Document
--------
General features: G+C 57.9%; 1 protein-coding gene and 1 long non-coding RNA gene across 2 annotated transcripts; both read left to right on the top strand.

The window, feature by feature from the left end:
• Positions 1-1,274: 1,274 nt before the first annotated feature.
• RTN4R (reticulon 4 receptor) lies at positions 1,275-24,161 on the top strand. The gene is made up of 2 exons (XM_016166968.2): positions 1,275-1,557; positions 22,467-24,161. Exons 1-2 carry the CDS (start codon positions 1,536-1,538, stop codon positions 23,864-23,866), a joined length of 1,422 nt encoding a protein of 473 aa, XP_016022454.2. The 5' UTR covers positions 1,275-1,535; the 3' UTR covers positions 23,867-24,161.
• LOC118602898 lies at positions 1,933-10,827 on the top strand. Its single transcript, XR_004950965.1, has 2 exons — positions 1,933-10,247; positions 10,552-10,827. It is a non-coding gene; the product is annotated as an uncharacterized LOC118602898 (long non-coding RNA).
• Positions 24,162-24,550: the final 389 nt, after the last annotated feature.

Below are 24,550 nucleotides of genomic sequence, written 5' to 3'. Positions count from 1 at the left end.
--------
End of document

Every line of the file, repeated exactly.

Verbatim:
General features: G+C 57.9%; 1 protein-coding gene and 1 long non-coding RNA gene across 2 annotated transcripts; both read left to right on the top strand.

The window, feature by feature from the left end:
• Positions 1-1,274: 1,274 nt before the first annotated feature.
• RTN4R (reticulon 4 receptor) lies at positions 1,275-24,161 on the top strand. The gene is made up of 2 exons (XM_016166968.2): positions 1,275-1,557; positions 22,467-24,161. Exons 1-2 carry the CDS (start codon positions 1,536-1,538, stop codon positions 23,864-23,866), a joined length of 1,422 nt encoding a protein of 473 aa, XP_016022454.2. The 5' UTR covers positions 1,275-1,535; the 3' UTR covers positions 23,867-24,161.
• LOC118602898 lies at positions 1,933-10,827 on the top strand. Its single transcript, XR_004950965.1, has 2 exons — positions 1,933-10,247; positions 10,552-10,827. It is a non-coding gene; the product is annotated as an uncharacterized LOC118602898 (long non-coding RNA).
• Positions 24,162-24,550: the final 389 nt, after the last annotated feature.

Below are 24,550 nucleotides of genomic sequence, written 5' to 3'. Positions count from 1 at the left end.